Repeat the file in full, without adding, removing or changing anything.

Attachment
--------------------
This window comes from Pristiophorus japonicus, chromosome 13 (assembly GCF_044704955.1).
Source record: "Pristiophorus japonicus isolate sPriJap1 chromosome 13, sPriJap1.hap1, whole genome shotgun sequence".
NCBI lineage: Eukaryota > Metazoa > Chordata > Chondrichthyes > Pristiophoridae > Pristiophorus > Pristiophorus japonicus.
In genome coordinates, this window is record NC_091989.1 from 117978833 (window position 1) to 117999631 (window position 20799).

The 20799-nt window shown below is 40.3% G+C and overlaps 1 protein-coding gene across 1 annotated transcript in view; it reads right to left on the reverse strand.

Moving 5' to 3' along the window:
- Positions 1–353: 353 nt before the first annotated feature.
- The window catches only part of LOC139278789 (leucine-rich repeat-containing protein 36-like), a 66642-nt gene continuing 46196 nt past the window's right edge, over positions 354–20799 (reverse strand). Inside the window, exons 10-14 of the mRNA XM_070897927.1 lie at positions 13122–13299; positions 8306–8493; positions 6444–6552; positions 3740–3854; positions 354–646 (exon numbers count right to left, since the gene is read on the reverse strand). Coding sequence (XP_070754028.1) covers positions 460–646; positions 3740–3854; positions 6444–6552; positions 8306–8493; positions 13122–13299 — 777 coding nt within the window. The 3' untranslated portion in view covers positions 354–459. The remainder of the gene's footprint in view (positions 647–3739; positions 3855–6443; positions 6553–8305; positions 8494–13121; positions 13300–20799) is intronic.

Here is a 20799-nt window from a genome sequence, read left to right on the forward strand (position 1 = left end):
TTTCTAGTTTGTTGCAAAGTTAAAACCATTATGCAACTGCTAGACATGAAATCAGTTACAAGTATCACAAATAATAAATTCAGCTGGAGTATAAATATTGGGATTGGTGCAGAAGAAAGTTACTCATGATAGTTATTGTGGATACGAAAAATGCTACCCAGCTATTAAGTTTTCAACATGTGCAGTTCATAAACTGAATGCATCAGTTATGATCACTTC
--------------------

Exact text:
This window comes from Pristiophorus japonicus, chromosome 13 (assembly GCF_044704955.1).
Source record: "Pristiophorus japonicus isolate sPriJap1 chromosome 13, sPriJap1.hap1, whole genome shotgun sequence".
NCBI lineage: Eukaryota > Metazoa > Chordata > Chondrichthyes > Pristiophoridae > Pristiophorus > Pristiophorus japonicus.
In genome coordinates, this window is record NC_091989.1 from 117978833 (window position 1) to 117999631 (window position 20799).

The 20799-nt window shown below is 40.3% G+C and overlaps 1 protein-coding gene across 1 annotated transcript in view; it reads right to left on the reverse strand.

Moving 5' to 3' along the window:
- Positions 1–353: 353 nt before the first annotated feature.
- The window catches only part of LOC139278789 (leucine-rich repeat-containing protein 36-like), a 66642-nt gene continuing 46196 nt past the window's right edge, over positions 354–20799 (reverse strand). Inside the window, exons 10-14 of the mRNA XM_070897927.1 lie at positions 13122–13299; positions 8306–8493; positions 6444–6552; positions 3740–3854; positions 354–646 (exon numbers count right to left, since the gene is read on the reverse strand). Coding sequence (XP_070754028.1) covers positions 460–646; positions 3740–3854; positions 6444–6552; positions 8306–8493; positions 13122–13299 — 777 coding nt within the window. The 3' untranslated portion in view covers positions 354–459. The remainder of the gene's footprint in view (positions 647–3739; positions 3855–6443; positions 6553–8305; positions 8494–13121; positions 13300–20799) is intronic.

Here is a 20799-nt window from a genome sequence, read left to right on the forward strand (position 1 = left end):
TTTCTAGTTTGTTGCAAAGTTAAAACCATTATGCAACTGCTAGACATGAAATCAGTTACAAGTATCACAAATAATAAATTCAGCTGGAGTATAAATATTGGGATTGGTGCAGAAGAAAGTTACTCATGATAGTTATTGTGGATACGAAAAATGCTACCCAGCTATTAAGTTTTCAACATGTGCAGTTCATAAACTGAATGCATCAGTTATGATCACTTC